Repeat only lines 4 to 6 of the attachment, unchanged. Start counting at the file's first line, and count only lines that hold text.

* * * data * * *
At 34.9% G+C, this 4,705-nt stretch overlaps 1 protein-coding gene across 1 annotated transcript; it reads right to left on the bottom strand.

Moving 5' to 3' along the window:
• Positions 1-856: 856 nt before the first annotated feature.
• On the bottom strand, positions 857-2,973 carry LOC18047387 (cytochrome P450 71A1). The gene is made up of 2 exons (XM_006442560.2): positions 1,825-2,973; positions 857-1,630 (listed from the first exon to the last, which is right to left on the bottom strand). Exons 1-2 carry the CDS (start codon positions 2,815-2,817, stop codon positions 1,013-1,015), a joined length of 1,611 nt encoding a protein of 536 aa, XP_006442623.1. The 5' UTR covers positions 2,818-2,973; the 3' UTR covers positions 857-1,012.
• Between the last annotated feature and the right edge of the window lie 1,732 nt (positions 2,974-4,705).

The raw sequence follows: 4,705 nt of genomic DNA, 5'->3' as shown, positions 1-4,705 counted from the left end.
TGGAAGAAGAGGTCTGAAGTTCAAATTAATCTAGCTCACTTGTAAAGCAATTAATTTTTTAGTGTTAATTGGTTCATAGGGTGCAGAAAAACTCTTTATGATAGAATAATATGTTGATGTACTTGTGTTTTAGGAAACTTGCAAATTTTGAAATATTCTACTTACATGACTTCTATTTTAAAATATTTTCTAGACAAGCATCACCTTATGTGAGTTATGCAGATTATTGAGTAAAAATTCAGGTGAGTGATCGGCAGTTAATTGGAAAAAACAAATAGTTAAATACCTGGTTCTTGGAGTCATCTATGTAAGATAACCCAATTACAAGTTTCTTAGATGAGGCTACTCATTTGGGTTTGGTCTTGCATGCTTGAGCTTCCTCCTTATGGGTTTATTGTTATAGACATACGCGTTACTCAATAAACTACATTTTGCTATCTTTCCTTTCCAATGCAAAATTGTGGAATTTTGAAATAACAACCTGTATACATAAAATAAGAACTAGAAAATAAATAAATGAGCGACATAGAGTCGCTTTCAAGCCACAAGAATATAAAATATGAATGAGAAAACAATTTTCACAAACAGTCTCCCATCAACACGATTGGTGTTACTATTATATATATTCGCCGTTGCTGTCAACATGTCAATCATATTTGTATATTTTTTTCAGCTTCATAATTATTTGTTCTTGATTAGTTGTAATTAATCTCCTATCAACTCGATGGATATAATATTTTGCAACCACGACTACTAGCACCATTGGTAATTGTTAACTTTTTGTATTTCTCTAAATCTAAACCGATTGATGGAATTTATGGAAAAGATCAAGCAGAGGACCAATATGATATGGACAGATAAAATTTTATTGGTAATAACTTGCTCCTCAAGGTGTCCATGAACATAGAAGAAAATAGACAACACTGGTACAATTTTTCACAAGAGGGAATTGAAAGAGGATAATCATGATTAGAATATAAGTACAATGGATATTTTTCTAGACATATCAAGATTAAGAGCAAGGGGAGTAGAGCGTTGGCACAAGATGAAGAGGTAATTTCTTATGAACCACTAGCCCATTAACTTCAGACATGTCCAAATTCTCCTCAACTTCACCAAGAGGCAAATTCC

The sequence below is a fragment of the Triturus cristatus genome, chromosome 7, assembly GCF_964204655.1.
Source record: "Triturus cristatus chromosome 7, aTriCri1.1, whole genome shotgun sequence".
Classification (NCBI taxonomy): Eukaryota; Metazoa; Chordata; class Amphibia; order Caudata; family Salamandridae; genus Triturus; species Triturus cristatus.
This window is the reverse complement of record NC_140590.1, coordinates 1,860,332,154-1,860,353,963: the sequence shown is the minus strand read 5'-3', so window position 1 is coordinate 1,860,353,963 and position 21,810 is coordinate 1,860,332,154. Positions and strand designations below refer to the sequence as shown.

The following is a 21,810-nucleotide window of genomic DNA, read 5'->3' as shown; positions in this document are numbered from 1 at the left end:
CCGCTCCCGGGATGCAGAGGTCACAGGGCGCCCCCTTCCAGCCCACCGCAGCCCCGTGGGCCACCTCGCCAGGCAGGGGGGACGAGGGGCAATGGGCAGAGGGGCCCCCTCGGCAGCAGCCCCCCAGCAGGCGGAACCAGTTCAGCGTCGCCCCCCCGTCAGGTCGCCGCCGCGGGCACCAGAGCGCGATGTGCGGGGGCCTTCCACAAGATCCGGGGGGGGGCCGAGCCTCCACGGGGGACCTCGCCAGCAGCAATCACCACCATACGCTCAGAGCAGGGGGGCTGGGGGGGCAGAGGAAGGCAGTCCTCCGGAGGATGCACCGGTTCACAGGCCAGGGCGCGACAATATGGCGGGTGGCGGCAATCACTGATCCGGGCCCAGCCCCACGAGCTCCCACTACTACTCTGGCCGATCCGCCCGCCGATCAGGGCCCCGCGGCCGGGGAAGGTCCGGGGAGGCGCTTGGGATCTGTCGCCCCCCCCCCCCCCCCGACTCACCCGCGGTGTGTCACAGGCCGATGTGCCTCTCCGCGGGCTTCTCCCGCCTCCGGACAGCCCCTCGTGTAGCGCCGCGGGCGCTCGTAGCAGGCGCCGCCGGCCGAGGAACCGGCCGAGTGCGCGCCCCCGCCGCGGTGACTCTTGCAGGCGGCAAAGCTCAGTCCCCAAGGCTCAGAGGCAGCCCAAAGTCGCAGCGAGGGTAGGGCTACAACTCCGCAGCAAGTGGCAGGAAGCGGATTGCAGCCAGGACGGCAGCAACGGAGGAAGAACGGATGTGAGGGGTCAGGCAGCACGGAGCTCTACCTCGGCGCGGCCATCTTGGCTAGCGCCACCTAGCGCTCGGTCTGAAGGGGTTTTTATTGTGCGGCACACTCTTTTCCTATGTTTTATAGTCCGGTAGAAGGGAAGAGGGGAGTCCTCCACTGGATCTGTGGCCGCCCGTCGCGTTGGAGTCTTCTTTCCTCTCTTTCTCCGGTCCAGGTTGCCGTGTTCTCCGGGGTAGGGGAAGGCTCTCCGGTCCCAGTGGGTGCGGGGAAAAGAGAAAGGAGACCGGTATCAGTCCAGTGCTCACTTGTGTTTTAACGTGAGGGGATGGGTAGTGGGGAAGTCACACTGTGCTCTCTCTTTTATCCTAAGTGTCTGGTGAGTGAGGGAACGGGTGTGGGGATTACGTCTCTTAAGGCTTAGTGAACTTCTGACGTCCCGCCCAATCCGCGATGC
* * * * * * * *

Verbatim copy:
• On the bottom strand, positions 857-2,973 carry LOC18047387 (cytochrome P450 71A1). The gene is made up of 2 exons (XM_006442560.2): positions 1,825-2,973; positions 857-1,630 (listed from the first exon to the last, which is right to left on the bottom strand). Exons 1-2 carry the CDS (start codon positions 2,815-2,817, stop codon positions 1,013-1,015), a joined length of 1,611 nt encoding a protein of 536 aa, XP_006442623.1. The 5' UTR covers positions 2,818-2,973; the 3' UTR covers positions 857-1,012.
• Between the last annotated feature and the right edge of the window lie 1,732 nt (positions 2,974-4,705).

The raw sequence follows: 4,705 nt of genomic DNA, 5'->3' as shown, positions 1-4,705 counted from the left end.